A ship without a rudder

Malcolm Andrews
Malcolm Andrews

First published in League Express, Monday 12th Aug 2013

One of the greatest characters I have ever met in almost half-a-century of covering the Greatest Game of All was Jack Gibson.
Of course, British readers will best know him as Australia’s ‘Coach of the Century’ and his one-liners on telecasts of Rugby League from Australia. Just when you thought you had heard every possible one-liner, Jack would come out with another.
I remember sitting at a table with him at the 50th birthday lunch for Johnny Raper. Naively, I asked Jack is he was ever bitter at never having been chosen to wear the green and gold for Australia. After all, he had given some solid displays for New South Wales in the days before State or Origin.
Jack looked me straight in the eye and spoke quietly in his characteristic drawl: “Malcolm, there was only one reason I never played for Australia. I wasn’t bloody good enough. I was a very ordinary player.”
I couldn’t argue with the great man. But he certainly was a great coach and an even greater philosopher.
Right now, on the 30th anniversary of Parramatta’s triumphant era, I dearly wish Jack was here to offer a few words of wisdom to some of those running our game.
God only knows the powers-that-be need a wake-up call from the likes of Jack Gibson.
Maybe, I shouldn’t have used the word ‘God’. That’s what Jack’s players thought he was. Hence a quote about him from one of his most famous protégés, John ‘Bomber’ Peard.
Peard told the story about how Jack went home one night after training the Roosters squad and climbed into bed.
His wife, Judy, said to him: “God, your feet are cold.”
Jack replied quickly: “Judy, please call me Jack when I’m at home”. Boom, boom!
But I digress. The current mess at Parramatta and the awful infighting at Wests Tigers which could very well see the club torn asunder could do with a few of Gibbo’s pithy quotes about life.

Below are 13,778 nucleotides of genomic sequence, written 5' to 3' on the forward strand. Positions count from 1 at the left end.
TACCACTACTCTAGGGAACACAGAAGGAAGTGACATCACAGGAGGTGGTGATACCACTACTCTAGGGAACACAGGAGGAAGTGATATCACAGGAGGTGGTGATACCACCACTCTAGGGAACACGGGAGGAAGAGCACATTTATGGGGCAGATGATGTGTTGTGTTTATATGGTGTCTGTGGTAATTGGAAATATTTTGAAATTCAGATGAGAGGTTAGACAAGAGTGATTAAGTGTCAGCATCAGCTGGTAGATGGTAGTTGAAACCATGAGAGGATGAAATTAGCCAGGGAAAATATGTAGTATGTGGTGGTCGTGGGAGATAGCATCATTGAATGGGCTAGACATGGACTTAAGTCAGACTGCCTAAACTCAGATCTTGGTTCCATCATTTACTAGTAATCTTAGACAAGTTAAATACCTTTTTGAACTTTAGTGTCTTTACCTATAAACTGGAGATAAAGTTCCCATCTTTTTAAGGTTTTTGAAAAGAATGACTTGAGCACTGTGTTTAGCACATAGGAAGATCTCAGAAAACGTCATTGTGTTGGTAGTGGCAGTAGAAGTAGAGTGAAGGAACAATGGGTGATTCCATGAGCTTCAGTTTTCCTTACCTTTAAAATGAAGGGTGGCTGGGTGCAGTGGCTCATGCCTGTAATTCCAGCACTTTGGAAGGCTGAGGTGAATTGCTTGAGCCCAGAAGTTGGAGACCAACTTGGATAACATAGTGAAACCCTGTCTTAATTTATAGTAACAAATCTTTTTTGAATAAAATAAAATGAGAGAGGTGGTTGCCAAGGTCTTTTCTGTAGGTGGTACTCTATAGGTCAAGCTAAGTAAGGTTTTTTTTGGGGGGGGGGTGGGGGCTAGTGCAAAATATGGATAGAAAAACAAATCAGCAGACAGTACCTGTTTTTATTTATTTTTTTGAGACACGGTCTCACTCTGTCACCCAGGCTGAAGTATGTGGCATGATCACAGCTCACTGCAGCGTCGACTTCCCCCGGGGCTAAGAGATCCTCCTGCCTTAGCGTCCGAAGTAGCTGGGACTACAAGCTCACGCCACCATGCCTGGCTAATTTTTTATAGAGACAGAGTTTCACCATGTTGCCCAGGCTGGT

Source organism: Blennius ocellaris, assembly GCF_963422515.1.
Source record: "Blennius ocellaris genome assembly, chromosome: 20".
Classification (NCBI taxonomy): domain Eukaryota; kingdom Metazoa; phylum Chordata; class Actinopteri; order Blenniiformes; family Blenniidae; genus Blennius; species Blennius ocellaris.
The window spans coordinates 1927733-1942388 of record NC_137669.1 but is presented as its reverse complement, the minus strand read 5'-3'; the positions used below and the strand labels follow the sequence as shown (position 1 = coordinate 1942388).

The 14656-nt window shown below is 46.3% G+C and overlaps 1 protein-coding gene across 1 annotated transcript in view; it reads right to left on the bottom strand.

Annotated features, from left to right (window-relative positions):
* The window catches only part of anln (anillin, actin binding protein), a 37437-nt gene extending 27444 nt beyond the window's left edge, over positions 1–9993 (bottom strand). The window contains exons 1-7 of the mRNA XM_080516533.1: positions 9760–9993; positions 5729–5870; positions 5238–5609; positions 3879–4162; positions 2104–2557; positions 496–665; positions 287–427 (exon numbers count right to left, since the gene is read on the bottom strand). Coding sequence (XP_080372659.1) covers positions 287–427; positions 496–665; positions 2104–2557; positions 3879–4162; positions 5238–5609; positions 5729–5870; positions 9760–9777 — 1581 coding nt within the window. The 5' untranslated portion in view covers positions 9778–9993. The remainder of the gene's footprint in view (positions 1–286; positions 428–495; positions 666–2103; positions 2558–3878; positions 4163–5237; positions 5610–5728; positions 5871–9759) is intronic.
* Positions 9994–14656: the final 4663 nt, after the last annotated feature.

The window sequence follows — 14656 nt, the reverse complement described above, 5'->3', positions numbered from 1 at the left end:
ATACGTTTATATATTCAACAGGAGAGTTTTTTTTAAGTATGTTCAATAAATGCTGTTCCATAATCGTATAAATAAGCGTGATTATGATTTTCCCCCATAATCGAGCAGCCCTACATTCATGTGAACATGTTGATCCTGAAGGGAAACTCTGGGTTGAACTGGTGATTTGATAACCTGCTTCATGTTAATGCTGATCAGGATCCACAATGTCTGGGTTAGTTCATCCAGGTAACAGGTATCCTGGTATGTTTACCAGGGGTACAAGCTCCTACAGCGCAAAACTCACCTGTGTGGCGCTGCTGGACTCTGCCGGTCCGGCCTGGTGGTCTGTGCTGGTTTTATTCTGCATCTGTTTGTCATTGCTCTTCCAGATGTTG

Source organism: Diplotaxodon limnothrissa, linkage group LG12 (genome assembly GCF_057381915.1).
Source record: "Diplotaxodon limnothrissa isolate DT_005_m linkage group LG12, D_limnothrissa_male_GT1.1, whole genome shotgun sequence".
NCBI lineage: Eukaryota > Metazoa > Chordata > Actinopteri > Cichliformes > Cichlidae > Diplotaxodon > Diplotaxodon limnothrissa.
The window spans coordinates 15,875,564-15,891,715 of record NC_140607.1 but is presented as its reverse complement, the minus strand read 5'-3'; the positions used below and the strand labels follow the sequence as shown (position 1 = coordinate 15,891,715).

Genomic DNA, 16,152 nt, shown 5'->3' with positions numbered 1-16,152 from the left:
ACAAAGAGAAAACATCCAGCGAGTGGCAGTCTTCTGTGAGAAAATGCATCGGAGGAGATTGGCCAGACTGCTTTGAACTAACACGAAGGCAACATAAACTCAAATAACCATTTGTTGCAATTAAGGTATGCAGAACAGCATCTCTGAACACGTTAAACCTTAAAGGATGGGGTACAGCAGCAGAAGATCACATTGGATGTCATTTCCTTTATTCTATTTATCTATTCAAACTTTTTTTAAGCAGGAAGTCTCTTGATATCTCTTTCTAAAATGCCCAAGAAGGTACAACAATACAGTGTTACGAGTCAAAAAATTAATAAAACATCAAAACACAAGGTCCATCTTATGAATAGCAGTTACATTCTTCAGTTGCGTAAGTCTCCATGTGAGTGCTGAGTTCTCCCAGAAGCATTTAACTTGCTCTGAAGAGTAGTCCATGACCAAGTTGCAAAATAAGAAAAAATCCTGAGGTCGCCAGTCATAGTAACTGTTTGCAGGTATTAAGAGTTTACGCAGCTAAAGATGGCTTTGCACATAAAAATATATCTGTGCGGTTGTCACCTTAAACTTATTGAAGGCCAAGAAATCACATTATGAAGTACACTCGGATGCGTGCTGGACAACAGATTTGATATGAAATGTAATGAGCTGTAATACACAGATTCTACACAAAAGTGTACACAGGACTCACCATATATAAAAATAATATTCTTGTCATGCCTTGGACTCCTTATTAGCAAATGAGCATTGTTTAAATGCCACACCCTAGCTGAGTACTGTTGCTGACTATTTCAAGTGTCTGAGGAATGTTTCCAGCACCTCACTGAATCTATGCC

Arguably his most famous was “Rugby League must be a great game to survive the people who run it”.
He was scathing about everyone who was involved with running the game and one can only wonder what fines he would have incurred had be been a coach in these allegedly more ‘enlightened’ times.
Back in 1977 he noted: “The truth is that the game has clearly outstripped the administrators. It’s a shame that a fine sport should be forced to carry some bad administrators.”
He once opened up with both barrels on the NSWRL bosses: “Those sausage roll eaters. I was on the general committee down there and it was like the Keystone Kops.”
And what about a few other Gibbo musings?

  • “A coach is often responsible to an irresponsible committee.”
  • “Sometimes the hardest part of being a winning side is to first train the committee.”
  • “The trouble is that the players week after week go through quality control – but there is no quality control with those people.”
  • “Behind every sacked coach stands a club president.”

Then there was his summation of the bosses of now-defunct Gold Coast Giants: “It looks like they are trying to build an atom bomb with kerosene [paraffin] and an old lemonade bottle.”
Jack gave us all as chuckle when, many years ago, the administration of the NSWRL was drastically changed, with vast numbers of the ruling body being pruned.
Jack told it as only he could: “The abandonment of the old 42-man committee that sat every second Monday was a plus. The tucker [food] bill was a big save.
I just wonder, had he been alive today, what he would have thought of the new-look ARL Commission. I thank the Sydney Sunday Telegraph for pointing out how, before the commission came into existence, the NRL employed only 60 people, who seemed to get everything done.
The wage bill has since trebled and they have 140 full-time employees under the direction of chief executive officer Dave Smith, who trousers $1.5 million a year. And there are still two senior management positions yet to be filled.
They are also in the process of building an extra floor on their League Central headquarters because there is currently not enough space to hold all the extra staff.
The Telegraph continues the theme: “What’s been achieved? Lower crowds, lower TV ratings, a biff ban, and 100 per cent ticket price increases for the grand final.”
So what hope does a mere club have?
But if all the Jack Gibson advice isn’t enough for the board of my beloved Wests Tigers, may I suggest they take on board a comment from famous English soccer coach Tommy Docherty: “The ideal board of directors should be made up of three men – two dead and the other one dying.”
Not that I am wishing the folk at Wests Tigers head for the great boardroom in the sky before their time.
But, as far as the fans are concerned, there are more than a few unanswered questions.
The answer may be in an anonymous quote Jack Gibson was fond of repeating.
“Every wind is a bad wind for a ship without a rudder.”